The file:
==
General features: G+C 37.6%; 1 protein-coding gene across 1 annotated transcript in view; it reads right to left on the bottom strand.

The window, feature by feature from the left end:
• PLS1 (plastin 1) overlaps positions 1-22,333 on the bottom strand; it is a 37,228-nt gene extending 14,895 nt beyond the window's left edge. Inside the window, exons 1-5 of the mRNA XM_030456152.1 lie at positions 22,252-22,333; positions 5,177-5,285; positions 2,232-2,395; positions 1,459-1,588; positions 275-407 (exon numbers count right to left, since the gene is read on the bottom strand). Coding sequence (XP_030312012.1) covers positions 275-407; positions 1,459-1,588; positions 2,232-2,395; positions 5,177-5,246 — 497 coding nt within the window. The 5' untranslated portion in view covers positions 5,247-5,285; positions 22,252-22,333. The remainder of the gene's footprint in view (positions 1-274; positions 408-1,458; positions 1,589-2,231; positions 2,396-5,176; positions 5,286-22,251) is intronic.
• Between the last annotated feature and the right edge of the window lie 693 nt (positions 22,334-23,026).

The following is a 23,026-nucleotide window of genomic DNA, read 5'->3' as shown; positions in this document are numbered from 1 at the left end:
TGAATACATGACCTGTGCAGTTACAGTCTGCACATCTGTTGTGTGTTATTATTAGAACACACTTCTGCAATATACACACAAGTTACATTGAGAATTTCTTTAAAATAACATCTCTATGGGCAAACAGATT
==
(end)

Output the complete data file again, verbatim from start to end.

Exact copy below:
General features: G+C 37.6%; 1 protein-coding gene across 1 annotated transcript in view; it reads right to left on the bottom strand.

The window, feature by feature from the left end:
• PLS1 (plastin 1) overlaps positions 1-22,333 on the bottom strand; it is a 37,228-nt gene extending 14,895 nt beyond the window's left edge. Inside the window, exons 1-5 of the mRNA XM_030456152.1 lie at positions 22,252-22,333; positions 5,177-5,285; positions 2,232-2,395; positions 1,459-1,588; positions 275-407 (exon numbers count right to left, since the gene is read on the bottom strand). Coding sequence (XP_030312012.1) covers positions 275-407; positions 1,459-1,588; positions 2,232-2,395; positions 5,177-5,246 — 497 coding nt within the window. The 5' untranslated portion in view covers positions 5,247-5,285; positions 22,252-22,333. The remainder of the gene's footprint in view (positions 1-274; positions 408-1,458; positions 1,589-2,231; positions 2,396-5,176; positions 5,286-22,251) is intronic.
• Between the last annotated feature and the right edge of the window lie 693 nt (positions 22,334-23,026).

The following is a 23,026-nucleotide window of genomic DNA, read 5'->3' as shown; positions in this document are numbered from 1 at the left end:
TGAATACATGACCTGTGCAGTTACAGTCTGCACATCTGTTGTGTGTTATTATTAGAACACACTTCTGCAATATACACACAAGTTACATTGAGAATTTCTTTAAAATAACATCTCTATGGGCAAACAGATT